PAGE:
And of course, that groundbreaking BROOM SCENE!

The plot to both movies are simplistic and the dialogue is at times, PAINFUL. Lucinda Dickey was the only trained actor of our beloved trio (she had ZERO hip-hop background). But the formula paid off in terms of exposure and box office. Breakin’ was the movie that families and young people could watch together. It ignored IRL street violence of East LA for the pure joy of dancing.

Fantasy? – Yes. Smart decision? – ABSOLUTELY.

 – SO how do we RATE the Breakin’ movies? –

Well there’s a level of truth to everything said. It WAS the softer, friendlier version of the early hiphop movies… But the legacy is undeniable. Breakin‘ pushed B-Boy culture out into the mainstream and introduced Hip-Hop to a worldwide audience. It’s influence goes far and wide, as the characters Turbo and Ozone became household names. Shabba-Doo and Boogaloo-Shrimp were featured in everything from music videos to movies.

Following the success of Breakin’, Pop stars like Lionel Richie, Madonna, Paula Abdul, Chaka Khan (and some guy named Michael Jackson) began incorporating B-Boy dancing into their performances.

I absolutely love BOTH movies and I admit my review carries bias; but if I HAVE to rate these fairly they both carry two separate ratings. Film quality vs. legacy.

Original Breakin’ as Film: C+

The culture takes a backseat as the movie was really about white jazz dancer Kelly trying to land a dancing gig. A recycled Hollywood plot that featured too much of everything EXCEPT breakdancing. We all wanted MORE breakdancing! lol

Original Breakin’ as Legacy: A+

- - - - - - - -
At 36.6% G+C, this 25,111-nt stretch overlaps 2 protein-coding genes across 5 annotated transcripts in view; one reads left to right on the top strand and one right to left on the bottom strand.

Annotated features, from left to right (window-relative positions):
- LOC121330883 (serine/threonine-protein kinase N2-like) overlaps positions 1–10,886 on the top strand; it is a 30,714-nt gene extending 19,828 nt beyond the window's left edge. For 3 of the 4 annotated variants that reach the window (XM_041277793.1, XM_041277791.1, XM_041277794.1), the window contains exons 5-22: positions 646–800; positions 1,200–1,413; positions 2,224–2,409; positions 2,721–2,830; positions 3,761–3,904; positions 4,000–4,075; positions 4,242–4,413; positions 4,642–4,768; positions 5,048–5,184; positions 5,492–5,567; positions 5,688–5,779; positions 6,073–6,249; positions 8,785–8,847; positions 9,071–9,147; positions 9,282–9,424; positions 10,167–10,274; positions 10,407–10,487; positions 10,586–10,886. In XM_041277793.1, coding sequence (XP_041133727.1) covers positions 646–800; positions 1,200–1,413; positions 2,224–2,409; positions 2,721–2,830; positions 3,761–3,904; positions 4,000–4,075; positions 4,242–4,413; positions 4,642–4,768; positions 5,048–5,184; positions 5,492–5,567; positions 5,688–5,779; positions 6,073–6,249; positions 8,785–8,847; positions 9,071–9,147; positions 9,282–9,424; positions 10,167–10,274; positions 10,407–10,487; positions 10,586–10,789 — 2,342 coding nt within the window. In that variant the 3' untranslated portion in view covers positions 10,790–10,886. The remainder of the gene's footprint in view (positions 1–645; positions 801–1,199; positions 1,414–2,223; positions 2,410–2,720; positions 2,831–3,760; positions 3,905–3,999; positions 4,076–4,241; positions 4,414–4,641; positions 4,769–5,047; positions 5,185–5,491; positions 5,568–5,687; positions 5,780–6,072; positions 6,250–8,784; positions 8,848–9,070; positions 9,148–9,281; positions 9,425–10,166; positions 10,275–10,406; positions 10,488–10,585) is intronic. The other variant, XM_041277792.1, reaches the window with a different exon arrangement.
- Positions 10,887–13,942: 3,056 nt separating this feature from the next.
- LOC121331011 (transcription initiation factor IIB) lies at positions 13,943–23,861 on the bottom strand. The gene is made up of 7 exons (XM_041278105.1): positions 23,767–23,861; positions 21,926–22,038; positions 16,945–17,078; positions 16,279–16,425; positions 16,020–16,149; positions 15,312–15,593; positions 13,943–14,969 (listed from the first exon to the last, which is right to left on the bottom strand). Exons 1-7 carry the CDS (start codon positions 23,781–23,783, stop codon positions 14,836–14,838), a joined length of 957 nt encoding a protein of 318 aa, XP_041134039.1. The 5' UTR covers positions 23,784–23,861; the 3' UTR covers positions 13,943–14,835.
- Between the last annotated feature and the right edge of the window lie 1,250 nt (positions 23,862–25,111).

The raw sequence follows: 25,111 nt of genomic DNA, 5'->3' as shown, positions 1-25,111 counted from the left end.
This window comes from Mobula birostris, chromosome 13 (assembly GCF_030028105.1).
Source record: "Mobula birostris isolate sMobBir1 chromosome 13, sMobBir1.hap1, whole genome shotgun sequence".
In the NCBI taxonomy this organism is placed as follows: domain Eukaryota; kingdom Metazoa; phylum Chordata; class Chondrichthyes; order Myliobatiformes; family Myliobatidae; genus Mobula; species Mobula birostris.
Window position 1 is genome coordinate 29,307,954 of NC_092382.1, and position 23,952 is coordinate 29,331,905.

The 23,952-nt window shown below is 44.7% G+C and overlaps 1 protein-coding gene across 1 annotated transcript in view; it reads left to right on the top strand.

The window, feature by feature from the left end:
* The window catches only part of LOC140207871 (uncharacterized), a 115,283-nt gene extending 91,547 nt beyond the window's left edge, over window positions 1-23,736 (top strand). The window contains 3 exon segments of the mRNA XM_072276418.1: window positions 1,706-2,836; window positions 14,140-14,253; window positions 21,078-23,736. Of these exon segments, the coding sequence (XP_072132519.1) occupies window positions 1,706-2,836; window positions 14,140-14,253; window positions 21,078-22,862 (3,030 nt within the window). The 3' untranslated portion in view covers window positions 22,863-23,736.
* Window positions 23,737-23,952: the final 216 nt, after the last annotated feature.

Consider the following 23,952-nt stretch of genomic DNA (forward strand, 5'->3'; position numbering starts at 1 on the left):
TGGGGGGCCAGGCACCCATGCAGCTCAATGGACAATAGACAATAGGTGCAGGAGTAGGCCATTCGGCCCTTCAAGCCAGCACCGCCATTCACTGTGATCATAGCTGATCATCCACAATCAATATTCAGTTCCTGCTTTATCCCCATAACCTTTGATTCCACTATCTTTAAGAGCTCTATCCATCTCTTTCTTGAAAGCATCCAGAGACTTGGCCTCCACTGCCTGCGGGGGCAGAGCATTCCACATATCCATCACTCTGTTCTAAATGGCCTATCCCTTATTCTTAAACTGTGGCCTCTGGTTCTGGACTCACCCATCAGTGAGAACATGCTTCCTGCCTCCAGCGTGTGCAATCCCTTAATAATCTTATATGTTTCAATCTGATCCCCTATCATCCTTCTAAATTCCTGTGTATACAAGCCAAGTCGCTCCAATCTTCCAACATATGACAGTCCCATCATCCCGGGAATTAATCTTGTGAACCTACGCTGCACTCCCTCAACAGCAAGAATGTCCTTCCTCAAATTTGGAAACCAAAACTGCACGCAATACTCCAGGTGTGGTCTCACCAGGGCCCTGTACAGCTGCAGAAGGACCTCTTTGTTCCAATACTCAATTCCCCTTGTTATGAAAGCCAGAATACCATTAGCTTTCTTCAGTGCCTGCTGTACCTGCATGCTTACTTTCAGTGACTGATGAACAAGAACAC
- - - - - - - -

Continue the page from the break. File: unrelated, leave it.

It gave the world Ozone and Turbo. ’nuff said!

Electric Boogaloo as Film: D

There was nothing ‘electric’ about it and It felt like an ABC Afterschool Special. It was admittedly rushed into theaters and failed to bring anything NEW. Plus, the plot about saving Miracles was ahead of its time in terms of gentrification and Missed a golden opportunity!

Electric Boogaloo as Legacy: C

Just average. ‘Beat Street’ came out (released between the two Breakin films) and is a superior movie. Only the presence of our heroes Ozone and Turbo make this movie remotely watchable. It DID manage to show the Latino side of the culture and that is worth mentioning!

All that being said, I RECOMMEND watching the original Breakin‘ at least ONCE to celebrate the characters Turbo, Ozone, and Kelly (TKO) and to celebrate the Culture. If you never watch Electric Boogaloo – trust me, that’s fine lol. But If you are a child of the 1980s like me, you should own both these movies for nostalgia alone! 😀


Lucinda Dickey (Kelly) had zero breakdancing knowledge and had to learn 2 weeks before filming.

Yes, that is Ice -T! in full funk-punk mode! Before he became known as a gangster rapper.

Adjusted for inflation, $34M in 1984 is the equivalent of $100M as of this writing (2021)

YES- that is a very young Jean-Claude Van Damme in his film debut lol!

That was also Lela Rochon’s (Boomerang, Waiting to Exhale) film debut as background extra. She was married to Shabba Doo at the time.

The recreation center used for Miracle’s is still there to this day (2021).